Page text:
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Are you freaking out because this is your first year hosting Thanksgiving dinner and you’re not sure you can pull it off? Fret not, little turkey. I’m here for you. Since I’ve been through this many times, I can assure you this is totally doable with the help of some Thanksgiving dinner planning.
I want you to picture yourself gliding gracefully with your beautifully roasted turkey and setting it down on your perfectly decorated table, all to the chorus of appreciative ooh’s and ahh’s from your family and friends.
Your table is full of tastefully prepared side dishes which were all cooked with perfect timing.
Do you smell that? That’s victory, kids.
Victory and maybe a hint of mashed potato that’s stuck in your hair. And also maybe a hint of the wine you chugged like a frat boy at a kegger because you weren’t sure if the corn was going to be done in time for the sweet potatoes to go into the oven.
None of that matters now though. What matters is that YOU DID IT. YOU WON THANKSGIVING. And I’m going to show you how to make that dream a reality.
Thanksgiving Dinner Planning
All you really need in order to have a successful Thanksgiving is a plan. And please don’t think you can start Thanksgiving dinner planning the day before Thanksgiving and have everything turn out OK. No, you need to start planning at least the week before and maybe more.
I’m lucky because we have our traditional dishes we cook every single year.
Alex is a real stickler for tradition so there’s no varying from the plan without an intense trial and testing phase for any new potential dishes. And of course, she gets final approval.
But for the most part, I know what I’m cooking and I know how long it takes to put together and most importantly, how long it needs to cook. If this is your first year doing the hosting gig you may not have that list of pre-approved things to cook. But either way, the first step in creating your plan is to decide on your menu.
Thanksgiving Dinner Planning: Let’s Talk Turkey
A frozen turkey isn’t the only option. You could also grab a fresh turkey but you’re definitely going to pay more for it. And you can’t leave a fresh turkey in the fridge over 2 days. If you’re ordering it from a farmer or through a butcher, keep this in mind or you could end up freezing it anyway.
It’s recommended that your turkey should weigh one pound for every person who’ll be eating. But I also feel it’s important to account for all those leftover turkey sandwiches you could be having.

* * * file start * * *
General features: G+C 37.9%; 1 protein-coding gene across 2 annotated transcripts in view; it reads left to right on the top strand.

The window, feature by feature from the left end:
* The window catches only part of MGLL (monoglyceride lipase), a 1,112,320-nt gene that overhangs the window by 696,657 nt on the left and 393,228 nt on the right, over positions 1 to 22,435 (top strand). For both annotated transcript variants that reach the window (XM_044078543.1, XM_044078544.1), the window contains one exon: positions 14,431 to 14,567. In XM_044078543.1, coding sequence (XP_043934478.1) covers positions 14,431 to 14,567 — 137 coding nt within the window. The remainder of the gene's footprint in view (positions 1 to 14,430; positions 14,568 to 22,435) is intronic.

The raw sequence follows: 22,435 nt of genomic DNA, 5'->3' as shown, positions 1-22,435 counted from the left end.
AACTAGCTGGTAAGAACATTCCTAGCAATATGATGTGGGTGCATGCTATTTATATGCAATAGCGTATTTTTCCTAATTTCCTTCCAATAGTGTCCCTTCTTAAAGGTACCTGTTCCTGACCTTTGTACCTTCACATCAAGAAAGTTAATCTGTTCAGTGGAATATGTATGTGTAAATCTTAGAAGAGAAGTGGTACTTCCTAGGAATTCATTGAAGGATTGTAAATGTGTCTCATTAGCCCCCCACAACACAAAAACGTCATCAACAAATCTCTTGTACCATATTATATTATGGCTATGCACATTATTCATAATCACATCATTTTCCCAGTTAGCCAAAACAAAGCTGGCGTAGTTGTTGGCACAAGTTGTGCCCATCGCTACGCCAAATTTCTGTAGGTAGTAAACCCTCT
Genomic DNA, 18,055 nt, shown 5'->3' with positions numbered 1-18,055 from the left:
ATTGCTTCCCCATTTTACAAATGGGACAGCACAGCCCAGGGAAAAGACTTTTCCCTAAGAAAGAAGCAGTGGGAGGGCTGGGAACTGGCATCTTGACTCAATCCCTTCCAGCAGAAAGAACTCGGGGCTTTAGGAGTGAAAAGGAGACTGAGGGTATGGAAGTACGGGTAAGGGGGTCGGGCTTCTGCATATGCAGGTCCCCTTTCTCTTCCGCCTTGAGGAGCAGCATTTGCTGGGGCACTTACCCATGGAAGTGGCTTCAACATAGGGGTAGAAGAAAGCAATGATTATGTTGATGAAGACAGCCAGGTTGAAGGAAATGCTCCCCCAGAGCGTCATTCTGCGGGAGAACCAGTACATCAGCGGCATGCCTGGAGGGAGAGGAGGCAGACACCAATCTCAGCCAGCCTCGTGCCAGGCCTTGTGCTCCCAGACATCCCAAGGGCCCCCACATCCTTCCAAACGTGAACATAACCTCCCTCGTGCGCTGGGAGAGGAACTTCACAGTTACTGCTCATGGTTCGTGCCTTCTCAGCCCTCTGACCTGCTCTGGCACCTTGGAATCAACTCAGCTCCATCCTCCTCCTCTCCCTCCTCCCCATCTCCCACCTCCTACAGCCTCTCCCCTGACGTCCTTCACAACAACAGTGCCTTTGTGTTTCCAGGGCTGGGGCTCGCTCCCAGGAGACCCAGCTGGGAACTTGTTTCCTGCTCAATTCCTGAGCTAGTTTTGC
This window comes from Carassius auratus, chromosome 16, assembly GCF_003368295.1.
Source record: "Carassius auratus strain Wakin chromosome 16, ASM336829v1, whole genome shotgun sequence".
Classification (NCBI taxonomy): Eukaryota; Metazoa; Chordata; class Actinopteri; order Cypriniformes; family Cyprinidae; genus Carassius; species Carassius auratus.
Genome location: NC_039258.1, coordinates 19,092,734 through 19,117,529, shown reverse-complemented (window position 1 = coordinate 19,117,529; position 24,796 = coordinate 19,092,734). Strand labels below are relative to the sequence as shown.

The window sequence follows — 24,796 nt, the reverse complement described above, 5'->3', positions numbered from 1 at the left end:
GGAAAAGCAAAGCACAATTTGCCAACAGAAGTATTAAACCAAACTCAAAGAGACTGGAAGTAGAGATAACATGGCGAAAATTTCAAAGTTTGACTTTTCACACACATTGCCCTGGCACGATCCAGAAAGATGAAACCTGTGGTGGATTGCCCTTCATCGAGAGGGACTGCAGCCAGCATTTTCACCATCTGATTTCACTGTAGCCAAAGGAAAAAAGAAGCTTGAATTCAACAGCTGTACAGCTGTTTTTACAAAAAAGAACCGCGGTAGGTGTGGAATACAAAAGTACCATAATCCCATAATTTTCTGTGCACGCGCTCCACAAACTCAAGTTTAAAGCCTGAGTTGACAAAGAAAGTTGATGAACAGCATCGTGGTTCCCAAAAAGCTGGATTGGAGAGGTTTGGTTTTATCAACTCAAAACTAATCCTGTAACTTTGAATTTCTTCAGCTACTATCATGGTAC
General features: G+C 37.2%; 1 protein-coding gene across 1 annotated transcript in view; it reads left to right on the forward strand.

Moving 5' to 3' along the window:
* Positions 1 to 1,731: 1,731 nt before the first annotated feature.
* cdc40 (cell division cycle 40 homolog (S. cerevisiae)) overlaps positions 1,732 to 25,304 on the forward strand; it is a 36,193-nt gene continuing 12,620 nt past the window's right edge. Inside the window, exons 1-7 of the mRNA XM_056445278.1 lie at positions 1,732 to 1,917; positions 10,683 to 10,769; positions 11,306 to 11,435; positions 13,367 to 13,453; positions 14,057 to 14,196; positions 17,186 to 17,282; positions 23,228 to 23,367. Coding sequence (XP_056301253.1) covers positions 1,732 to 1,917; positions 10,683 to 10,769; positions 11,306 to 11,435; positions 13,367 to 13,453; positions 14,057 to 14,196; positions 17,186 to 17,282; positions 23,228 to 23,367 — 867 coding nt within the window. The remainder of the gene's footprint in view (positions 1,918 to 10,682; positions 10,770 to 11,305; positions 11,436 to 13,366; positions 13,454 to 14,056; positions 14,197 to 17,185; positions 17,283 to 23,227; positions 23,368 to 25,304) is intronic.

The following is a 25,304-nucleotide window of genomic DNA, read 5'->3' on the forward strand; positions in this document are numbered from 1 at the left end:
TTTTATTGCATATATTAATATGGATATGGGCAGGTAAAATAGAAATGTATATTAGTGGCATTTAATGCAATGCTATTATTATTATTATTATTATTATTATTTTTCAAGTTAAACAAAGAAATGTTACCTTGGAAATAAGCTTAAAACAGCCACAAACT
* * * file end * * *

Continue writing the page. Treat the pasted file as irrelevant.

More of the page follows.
Oh, yeah. One last tip.
You might not be aware of this but there are extra pieces stored inside the cavity. Gross, right? I’m pointing this out because when I cooked my first turkey years ago, I didn’t realize this. And I’m going out on a limb here and assuming that others may not know this either, especially if it’s your first time dealing with a turkey.
If you’ve ever heard of giblet gravy, this is where it comes from. The giblets are stored both in the spaces in the front of the turkey and the back, so make sure you check both. The neck is usually stored in the back of the turkey and looks like a long tube. There will be a paper-wrapped package in the front of the turkey, under the flap of skin between the wings. This is where you’ll find the heart, liver, and gizzard. Put these in a Ziploc bag and store in the fridge.
They’re great to use to make stock for soup or if you want to try your hand at giblet gravy. Here’s an easy recipe for it if you want to check it out.
Assuming you’ve chosen turkey as your main course, you need to decide which cooking method you’re using.
It’s been a few years but we’re going to deep-fry our turkey this year. I think a deep-fried turkey tastes amazing.
There are a variety of flavors you can inject into your turkey if the idea of shooting up a turkey doesn’t bother you. Lemon garlic, Cajun, and plain butter are just a few that come to mind. You can buy an injection kit at stores like Target or Walmart. It’s really just a big needle that you put the marinade in. A deep-fried turkey takes a lot less time to cook than an oven-roasted turkey, which can help with timing the use of the oven.
A word of warning, even though I’m sure we’ve all seen the videos of flaming turkey horror when it all goes wrong, exercise extreme caution when deep-frying a turkey.
We’re dealing with a) propane gas b) boiling hot oil and c) meat.
Wear the proper safety gear and for heaven’s sake, do it outside. Never, ever, ever, try and deep-fry a turkey indoors unless you’re using an actual indoor turkey fryer. A few other turkey frying tips would be to let the bird come up to room temperature and thoroughly dry it before lowering into the hot oil.
Turkey on the Grill
I’ve never tried this myself, so I can’t offer an opinion on it, but I hear that turkey cooked on a barbecue grill is pretty good too. Yet another option for you to consider. Here’s a great article from Weber (yes, the grill people) on cooking your turkey using your gas grill.
Oven Roasted Turkey
If you’re not keen on the idea of scarring your kids for life with the sight of a fiery turkey-frying fail or you don’t want to fire up the grill outside, there’s always the traditional method of roasting it in the oven. This takes the longest of any other and requires the most planning if you’ve got other dishes that require the oven too.